That Javon Wims would be at Georgia in the midst of what has been a breakout year wasn’t a sure thing.
When Georgia fired Mark Richt at the conclusion of the 2015 regular season, Wims was a highly-rated junior college prospect. He had verbally committed to Richt and the Bulldogs less than a month before.
“I remember going to a recruiting battle against South Carolina,” head coach Kirby Smart said. “(Wims) was not a guy that was 100 percent committed. We had to battle to get him.”
Wims took official visits to Miami, South Carolina and Georgia — in that order — after Richt was fired. But Wims believed in the vision Smart had for Georgia’s program and Wims’ career.
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“Come with us,” Wims said Smart told him.
Wims stuck with his commitment.
A little less than two years later, Wims leads the undefeated Bulldogs in receptions with 18 — one more than he had all of last year. He has gone from someone who had never been asked to block to one of Georgia’s best outside blockers, and he has been a reliable target for freshman quarterback Jake Fromm.
“I think my progression overall as a player, I think I’ve made a tremendous leap,” Wims said.
Wims’ first catch this year was a 25-yard reception that set Georgia up for its first touchdown of the season. His second was a jaw-dropping, leaping grab made over two defenders. As Wims returned to Earth, he spun and lunged across the goal line, equaling his touchdown total last year in the first game.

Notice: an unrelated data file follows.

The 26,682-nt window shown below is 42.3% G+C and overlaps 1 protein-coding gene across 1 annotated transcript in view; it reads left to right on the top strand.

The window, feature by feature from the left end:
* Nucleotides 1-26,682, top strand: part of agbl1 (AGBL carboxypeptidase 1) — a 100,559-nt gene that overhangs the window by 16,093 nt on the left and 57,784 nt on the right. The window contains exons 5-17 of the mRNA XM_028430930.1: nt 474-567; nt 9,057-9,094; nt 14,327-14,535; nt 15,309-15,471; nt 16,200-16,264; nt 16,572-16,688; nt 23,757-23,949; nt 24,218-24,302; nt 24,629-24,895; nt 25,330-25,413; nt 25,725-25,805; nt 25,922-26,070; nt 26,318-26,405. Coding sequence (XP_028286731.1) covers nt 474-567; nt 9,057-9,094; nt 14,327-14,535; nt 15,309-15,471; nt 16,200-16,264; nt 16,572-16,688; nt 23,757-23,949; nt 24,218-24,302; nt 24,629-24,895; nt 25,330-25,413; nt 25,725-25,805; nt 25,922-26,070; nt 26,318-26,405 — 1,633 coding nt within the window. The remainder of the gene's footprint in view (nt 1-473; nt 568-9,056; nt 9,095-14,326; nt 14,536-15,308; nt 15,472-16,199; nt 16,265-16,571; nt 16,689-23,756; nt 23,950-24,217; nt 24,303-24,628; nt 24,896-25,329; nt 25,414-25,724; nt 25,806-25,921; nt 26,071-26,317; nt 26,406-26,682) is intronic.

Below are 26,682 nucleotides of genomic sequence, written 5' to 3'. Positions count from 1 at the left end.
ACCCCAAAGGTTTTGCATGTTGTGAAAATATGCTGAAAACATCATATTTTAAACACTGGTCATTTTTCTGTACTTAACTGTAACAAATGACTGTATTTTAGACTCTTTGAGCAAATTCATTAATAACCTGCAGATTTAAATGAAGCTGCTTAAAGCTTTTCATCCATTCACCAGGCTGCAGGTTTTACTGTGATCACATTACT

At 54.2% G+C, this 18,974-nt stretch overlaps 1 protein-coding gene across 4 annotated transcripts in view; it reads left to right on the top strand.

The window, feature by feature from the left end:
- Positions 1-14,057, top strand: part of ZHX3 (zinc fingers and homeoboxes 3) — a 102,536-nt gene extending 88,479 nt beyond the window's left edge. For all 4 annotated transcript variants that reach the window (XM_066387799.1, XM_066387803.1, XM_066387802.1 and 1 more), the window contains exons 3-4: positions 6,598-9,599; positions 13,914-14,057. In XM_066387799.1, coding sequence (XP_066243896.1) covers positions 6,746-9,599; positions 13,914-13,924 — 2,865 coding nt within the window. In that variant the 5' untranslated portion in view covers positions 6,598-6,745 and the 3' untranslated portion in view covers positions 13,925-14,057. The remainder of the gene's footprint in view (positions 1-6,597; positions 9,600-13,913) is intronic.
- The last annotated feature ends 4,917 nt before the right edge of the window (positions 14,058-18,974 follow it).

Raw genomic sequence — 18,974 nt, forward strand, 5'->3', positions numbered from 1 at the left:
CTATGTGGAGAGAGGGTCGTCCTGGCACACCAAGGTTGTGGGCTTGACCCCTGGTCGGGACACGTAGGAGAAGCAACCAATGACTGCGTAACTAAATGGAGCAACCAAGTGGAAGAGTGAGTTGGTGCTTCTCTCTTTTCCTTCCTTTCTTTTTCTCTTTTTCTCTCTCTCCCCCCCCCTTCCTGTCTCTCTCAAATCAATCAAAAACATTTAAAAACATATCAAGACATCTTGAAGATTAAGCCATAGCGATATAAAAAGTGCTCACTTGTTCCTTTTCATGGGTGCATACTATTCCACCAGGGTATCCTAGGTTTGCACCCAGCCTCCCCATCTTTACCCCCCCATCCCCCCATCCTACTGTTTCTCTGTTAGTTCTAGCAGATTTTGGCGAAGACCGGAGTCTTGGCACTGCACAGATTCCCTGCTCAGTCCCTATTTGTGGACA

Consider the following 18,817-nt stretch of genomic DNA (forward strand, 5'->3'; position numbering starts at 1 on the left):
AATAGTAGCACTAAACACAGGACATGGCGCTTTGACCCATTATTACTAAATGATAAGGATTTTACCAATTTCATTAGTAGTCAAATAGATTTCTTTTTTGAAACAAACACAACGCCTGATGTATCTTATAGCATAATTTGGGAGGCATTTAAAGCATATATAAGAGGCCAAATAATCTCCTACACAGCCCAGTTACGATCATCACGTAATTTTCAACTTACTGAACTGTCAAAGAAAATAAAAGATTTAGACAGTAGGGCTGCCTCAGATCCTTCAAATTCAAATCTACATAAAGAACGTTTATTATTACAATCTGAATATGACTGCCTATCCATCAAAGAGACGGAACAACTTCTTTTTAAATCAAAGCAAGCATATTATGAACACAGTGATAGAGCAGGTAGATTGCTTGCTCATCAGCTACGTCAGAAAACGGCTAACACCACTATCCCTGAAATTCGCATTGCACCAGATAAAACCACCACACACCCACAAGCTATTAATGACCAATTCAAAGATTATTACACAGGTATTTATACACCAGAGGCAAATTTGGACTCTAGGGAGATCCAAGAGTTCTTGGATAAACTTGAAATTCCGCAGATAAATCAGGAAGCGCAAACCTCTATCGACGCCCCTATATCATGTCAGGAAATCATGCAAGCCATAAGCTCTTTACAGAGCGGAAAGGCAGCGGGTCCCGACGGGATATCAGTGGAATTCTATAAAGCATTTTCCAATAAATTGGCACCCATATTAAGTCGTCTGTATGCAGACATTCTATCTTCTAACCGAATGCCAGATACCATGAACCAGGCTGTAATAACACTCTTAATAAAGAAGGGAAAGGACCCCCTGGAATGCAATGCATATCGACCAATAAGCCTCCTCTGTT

A handful of Wims’ catches this year, including both of his touchdowns, have been made on similar jump balls. A former basketball player, Wims approaches the play as if he’s boxing out a defender for a rebound.
“It's definitely a sight,” linebacker Juwan Taylor said. “You see him do it all day in practice. You see him do it in games. There's really nothing new. In the game it's just more exciting.
“He's a big, physical receiver so we expect him to go up and get the ball.”
Smart, in part, credits Wims’ basketball past for his affinity to come down with jump balls in tight coverage. Wims also has strong hands, Smart said, that help him pluck the ball out of the air.
For Wims, catching high passes that require him to jump “feel good” because they allow him to show off the ability contained in his 6-foot-4, 215-pound body. Then again, the easier catches feel good too. As Wims said, “a catch is a catch.”
“I think he's improved. I think he continues to improve,” Smart said. “He's definitely an asset for us.”